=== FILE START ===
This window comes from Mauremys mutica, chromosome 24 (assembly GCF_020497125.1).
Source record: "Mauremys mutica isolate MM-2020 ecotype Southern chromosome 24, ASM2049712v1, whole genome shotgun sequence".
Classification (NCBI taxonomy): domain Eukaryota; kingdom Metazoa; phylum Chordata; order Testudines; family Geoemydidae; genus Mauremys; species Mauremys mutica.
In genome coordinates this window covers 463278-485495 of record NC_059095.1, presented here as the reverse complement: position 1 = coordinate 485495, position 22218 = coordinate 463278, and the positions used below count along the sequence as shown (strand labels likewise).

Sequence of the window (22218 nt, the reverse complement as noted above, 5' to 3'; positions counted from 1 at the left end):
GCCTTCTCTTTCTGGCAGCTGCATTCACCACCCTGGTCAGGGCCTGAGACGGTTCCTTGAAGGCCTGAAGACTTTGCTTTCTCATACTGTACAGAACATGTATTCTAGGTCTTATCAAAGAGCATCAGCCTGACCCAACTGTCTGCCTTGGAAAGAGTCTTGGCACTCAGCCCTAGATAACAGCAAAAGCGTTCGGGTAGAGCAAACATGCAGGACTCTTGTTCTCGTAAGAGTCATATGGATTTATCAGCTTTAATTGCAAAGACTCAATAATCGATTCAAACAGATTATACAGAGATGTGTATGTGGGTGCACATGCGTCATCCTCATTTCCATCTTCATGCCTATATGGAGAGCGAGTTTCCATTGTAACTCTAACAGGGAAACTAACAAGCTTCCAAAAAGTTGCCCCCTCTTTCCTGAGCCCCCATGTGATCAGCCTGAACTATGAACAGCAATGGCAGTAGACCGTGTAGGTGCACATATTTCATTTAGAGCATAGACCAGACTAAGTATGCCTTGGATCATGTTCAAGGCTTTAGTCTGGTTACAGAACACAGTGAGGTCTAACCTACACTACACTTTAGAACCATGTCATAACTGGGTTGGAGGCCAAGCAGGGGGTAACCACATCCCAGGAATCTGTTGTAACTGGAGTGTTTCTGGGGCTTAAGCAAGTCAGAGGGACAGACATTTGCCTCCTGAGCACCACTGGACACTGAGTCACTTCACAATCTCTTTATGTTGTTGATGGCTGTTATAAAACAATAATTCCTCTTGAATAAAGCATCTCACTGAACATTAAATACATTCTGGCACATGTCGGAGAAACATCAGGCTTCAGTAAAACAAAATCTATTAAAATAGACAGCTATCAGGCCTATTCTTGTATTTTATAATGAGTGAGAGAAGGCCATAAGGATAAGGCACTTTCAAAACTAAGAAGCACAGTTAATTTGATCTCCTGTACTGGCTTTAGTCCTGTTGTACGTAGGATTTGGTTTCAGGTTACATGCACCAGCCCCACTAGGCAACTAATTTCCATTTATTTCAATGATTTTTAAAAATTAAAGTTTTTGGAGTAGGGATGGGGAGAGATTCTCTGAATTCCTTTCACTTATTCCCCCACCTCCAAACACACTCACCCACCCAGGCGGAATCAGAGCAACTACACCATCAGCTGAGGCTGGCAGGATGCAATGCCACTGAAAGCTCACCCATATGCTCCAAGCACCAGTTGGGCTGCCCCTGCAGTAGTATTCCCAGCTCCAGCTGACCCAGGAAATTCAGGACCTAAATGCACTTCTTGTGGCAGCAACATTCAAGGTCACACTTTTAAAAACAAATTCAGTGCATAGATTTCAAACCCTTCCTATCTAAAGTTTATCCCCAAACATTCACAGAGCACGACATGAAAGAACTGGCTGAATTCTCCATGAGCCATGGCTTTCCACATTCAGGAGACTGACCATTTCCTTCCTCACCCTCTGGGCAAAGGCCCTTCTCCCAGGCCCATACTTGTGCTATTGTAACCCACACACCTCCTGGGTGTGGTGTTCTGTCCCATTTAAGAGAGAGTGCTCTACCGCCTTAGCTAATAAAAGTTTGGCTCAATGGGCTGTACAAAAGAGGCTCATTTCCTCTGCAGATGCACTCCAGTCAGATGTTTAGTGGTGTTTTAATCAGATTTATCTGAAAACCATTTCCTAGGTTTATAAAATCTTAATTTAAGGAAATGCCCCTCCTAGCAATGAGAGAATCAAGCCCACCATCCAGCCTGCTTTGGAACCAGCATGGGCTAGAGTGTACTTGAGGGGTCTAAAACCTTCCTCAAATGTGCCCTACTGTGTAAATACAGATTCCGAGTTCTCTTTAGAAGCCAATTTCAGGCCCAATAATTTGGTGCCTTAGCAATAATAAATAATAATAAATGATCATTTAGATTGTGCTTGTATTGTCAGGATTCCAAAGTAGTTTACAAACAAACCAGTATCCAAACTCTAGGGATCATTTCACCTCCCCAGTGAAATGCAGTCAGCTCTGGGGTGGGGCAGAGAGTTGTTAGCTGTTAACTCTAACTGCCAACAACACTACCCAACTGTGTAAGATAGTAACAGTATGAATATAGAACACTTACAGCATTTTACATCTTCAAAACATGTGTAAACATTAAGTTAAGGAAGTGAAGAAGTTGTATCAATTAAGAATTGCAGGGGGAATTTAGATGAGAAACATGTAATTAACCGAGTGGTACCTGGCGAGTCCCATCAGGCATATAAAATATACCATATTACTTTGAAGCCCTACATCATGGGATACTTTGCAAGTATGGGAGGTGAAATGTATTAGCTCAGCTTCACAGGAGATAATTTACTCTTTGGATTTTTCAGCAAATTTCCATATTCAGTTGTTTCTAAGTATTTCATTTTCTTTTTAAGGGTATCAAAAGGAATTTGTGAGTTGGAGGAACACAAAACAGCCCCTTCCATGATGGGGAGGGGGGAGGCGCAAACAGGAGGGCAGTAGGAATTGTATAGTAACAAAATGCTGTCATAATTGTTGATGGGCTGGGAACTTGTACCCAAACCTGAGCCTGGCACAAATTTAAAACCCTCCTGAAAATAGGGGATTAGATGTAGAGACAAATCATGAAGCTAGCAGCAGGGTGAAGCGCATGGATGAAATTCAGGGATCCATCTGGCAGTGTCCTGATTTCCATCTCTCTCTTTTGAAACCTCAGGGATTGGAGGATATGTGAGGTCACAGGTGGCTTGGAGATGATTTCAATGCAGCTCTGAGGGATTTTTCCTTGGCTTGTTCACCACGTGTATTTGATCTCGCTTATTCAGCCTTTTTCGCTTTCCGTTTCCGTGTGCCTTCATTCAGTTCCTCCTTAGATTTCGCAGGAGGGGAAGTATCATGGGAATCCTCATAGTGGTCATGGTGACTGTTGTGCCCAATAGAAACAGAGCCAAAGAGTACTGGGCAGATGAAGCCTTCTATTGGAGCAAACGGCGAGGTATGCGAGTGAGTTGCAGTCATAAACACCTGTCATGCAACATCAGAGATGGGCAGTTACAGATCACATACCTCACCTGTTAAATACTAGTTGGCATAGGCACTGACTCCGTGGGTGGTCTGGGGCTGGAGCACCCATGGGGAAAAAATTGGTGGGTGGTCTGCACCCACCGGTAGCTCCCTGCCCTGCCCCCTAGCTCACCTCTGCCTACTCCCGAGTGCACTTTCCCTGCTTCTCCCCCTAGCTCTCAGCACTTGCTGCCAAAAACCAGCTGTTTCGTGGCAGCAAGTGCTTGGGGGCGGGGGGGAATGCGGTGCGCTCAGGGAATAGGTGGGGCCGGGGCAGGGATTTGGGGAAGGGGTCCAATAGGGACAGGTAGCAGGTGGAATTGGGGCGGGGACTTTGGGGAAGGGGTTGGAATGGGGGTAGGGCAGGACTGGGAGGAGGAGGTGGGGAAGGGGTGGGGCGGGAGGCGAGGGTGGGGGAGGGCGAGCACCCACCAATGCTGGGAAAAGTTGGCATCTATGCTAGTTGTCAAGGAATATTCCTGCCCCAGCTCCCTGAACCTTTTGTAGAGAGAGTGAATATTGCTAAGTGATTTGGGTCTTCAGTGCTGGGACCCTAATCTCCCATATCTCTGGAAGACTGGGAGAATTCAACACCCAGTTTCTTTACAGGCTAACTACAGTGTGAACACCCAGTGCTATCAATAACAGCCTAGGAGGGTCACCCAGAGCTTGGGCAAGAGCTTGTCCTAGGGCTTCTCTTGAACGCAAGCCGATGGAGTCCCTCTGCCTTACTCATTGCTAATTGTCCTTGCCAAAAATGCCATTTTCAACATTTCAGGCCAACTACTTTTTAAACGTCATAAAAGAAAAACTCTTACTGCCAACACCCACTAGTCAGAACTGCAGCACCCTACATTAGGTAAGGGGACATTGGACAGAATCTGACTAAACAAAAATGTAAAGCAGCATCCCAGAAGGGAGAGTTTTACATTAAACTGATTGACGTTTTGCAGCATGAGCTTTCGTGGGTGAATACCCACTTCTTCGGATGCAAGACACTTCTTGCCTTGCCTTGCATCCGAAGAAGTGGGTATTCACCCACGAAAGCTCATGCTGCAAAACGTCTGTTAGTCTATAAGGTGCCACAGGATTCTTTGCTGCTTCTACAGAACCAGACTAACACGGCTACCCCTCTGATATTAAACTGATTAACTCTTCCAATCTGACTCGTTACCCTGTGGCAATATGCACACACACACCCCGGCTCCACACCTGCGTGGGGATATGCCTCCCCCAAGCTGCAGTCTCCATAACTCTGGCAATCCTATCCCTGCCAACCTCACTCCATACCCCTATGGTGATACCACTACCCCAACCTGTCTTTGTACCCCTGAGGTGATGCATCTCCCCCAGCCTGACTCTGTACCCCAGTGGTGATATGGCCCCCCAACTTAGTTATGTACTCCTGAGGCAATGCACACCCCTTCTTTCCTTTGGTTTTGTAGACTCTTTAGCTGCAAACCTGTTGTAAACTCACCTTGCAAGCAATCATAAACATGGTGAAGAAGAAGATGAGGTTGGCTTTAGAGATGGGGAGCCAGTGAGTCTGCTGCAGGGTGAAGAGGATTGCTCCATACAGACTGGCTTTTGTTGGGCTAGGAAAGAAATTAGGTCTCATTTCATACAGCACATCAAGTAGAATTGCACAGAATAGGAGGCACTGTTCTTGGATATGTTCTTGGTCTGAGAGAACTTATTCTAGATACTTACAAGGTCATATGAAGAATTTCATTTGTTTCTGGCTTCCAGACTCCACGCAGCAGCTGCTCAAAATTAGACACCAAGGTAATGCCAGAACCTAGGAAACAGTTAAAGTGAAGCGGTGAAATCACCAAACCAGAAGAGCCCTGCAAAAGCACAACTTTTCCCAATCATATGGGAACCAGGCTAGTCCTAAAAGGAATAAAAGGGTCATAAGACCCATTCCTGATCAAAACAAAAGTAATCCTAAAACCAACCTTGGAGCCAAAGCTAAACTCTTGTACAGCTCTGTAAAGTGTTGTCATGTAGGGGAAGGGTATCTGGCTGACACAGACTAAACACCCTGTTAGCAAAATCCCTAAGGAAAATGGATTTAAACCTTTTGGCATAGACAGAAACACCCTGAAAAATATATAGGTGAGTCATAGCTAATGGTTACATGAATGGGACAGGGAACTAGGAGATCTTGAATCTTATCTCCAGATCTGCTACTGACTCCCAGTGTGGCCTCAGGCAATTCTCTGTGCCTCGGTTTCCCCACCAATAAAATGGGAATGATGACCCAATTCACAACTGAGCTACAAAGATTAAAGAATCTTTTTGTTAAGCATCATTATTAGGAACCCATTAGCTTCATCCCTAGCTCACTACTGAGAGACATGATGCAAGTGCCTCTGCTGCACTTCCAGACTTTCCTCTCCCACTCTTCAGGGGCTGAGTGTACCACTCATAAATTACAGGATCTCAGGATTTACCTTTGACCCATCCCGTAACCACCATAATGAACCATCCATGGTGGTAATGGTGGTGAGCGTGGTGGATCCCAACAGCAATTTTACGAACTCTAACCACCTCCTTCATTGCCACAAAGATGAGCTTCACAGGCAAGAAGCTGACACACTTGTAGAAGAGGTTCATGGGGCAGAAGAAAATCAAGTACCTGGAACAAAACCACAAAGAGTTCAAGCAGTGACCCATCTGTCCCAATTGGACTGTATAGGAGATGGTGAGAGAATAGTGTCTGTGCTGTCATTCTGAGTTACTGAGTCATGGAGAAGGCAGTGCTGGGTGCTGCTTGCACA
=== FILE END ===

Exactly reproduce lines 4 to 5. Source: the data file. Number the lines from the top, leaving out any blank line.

In genome coordinates this window covers 463278-485495 of record NC_059095.1, presented here as the reverse complement: position 1 = coordinate 485495, position 22218 = coordinate 463278, and the positions used below count along the sequence as shown (strand labels likewise).

Sequence of the window (22218 nt, the reverse complement as noted above, 5' to 3'; positions counted from 1 at the left end):